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Introduction to Electric Cars


If you’re interested in the benefits of switching to an electric vehicle (EV) but you’re having trouble distinguishing your PHEV from your HEV, then don’t worry, here are WLMG we are here to help.

Let’s compare the various types of electric vehicles available, to give you a better understanding about which EV is right for you.

Battery Electric Vehicles (BEVs)

In simple terms, energy is stored in a large battery, which drives a powerful electric motor. Easy. To charge it, simply plug it into a home chargepoint, or a public charger when you’re out and about, and the car will take care of the rest. Plug it in at home, and you wake up every morning with a ‘full tank’* The car then drives on battery power alone, there is no need to add petrol or diesel. It can even add charge to the battery while you are driving by recovering energy that would normally be lost – when braking for example.


Hybrid Electric Vehicles (HEVs)

In terms of how you use it, a self-charging hybrid car works just like a conventional car – there is no need to plug in – simply fill up with petrol at the pumps, and off you go! So what does hybrid mean? It’s pretty simple, along with a petrol or diesel engine, hybrid cars also have an electric motor that is powered by a small battery. The aim of the electric motor is to assist the engine and occasionally drive very short distances on battery power – as opposed to driving long distances on battery power alone as a plug-in hybrid or a battery-electric vehicle would. 



The battery is charged by recovering energy that would otherwise be wasted – when slowing down for example. The battery then feeds this energy to the electric motor to help with acceleration or to drive the car at low speeds. This means lower emissions, better fuel economy and more money to spend on the things you enjoy. Great!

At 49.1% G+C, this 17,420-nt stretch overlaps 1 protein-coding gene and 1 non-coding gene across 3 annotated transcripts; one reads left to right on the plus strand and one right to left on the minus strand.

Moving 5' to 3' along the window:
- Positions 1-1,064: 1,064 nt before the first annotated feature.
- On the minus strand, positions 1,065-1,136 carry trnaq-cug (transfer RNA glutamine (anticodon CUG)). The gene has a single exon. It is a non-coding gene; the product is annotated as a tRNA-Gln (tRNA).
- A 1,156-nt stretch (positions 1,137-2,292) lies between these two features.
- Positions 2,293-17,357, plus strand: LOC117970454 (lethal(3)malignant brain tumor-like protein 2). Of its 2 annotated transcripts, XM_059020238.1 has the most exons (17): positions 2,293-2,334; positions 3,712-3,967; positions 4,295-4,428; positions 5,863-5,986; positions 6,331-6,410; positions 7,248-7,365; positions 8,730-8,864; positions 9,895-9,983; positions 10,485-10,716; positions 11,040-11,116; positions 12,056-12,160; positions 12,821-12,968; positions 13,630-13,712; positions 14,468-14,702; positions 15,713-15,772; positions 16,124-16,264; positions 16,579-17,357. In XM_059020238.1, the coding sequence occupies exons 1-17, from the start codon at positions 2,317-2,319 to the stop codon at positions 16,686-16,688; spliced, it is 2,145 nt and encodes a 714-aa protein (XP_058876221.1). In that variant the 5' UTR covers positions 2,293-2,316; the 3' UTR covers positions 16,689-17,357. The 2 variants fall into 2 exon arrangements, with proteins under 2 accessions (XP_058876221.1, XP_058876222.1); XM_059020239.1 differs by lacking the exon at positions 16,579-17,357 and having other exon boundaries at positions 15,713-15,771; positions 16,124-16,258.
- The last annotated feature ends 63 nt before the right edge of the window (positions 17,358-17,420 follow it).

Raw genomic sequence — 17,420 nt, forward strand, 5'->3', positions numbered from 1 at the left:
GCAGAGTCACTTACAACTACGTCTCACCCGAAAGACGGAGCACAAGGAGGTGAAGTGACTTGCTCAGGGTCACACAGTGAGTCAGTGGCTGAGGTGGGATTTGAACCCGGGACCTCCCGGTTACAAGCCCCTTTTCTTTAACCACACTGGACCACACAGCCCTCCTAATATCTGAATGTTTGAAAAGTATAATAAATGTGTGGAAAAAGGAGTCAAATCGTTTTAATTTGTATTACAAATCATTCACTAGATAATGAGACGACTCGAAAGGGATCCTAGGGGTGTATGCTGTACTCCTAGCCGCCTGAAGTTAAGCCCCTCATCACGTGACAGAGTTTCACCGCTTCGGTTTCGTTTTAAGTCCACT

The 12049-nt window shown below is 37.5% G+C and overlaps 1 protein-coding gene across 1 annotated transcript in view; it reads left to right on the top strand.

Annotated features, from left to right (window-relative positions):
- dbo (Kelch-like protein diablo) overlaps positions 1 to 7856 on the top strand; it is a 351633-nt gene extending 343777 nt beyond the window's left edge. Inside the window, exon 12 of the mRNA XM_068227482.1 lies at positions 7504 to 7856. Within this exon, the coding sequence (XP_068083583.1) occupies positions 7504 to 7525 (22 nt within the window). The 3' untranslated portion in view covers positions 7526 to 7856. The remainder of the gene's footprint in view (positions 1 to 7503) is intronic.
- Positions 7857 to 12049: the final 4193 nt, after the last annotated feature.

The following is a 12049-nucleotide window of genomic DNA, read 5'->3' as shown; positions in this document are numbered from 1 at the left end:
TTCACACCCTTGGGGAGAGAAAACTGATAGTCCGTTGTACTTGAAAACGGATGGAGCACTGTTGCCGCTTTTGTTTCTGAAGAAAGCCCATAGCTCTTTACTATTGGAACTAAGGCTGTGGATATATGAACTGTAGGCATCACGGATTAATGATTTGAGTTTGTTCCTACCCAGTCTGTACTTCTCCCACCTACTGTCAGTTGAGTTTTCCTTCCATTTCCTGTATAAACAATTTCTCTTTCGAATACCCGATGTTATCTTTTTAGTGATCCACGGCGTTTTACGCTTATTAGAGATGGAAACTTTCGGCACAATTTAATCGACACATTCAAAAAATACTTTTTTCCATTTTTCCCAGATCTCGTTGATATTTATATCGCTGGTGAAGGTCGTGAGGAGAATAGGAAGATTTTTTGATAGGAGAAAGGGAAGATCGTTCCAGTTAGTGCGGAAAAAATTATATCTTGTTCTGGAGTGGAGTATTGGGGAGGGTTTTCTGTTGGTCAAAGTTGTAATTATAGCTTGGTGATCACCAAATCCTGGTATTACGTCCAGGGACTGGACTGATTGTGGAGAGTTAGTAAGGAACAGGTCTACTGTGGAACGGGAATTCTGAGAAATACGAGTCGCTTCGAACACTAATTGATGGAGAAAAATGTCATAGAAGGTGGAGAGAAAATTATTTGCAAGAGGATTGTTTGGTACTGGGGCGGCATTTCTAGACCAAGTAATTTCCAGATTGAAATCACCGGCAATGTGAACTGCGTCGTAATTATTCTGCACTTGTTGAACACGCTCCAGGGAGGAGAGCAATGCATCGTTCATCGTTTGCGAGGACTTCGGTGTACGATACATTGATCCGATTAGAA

Plug-in Hybrid Electric Vehicles (PHEVs)

A plug-in hybrid electric vehicle (PHEV) works in a similar way to a self-charging hybrid– there is a petrol engine that works with an electric motor and a battery. In a plug-in hybrid, the battery is much larger than in a self-charging hybrid. This means the car is able to travel around 30 miles on battery power alone – more than enough for the UK average daily commute – but it can also call on the petrol engine for longer trips. 

Like a self-charging hybrid, the battery can be charged a little while driving, but for the full benefit, you will need to plug in. Charging a PHEV should take less than three hours. Put this all together and you can enjoy miles of low-cost, all-electric driving while still having a petrol engine for those rare long distance trips. Perfect. 

Mild Hybrid

A mild hybrid car works in a very similar way to a self-charging hybrid car, but it has a smaller battery. Because the battery is smaller, a mild hybrid cannot drive on battery power alone – unlike a self-charging hybrid in which the motor can take over at low speed or when cruising.

Instead, the petrol or diesel engine does the majority of the work and the electric motor is there to provide assistance. This means the engine doesn’t have to work as hard, which means lower emissions and increased fuel economy. The battery is charged by recovering energy that would otherwise be wasted – when slowing down for example. There is no need to plug-in a mild hybrid, simply keep it topped up with petrol or diesel as you would with a conventional car.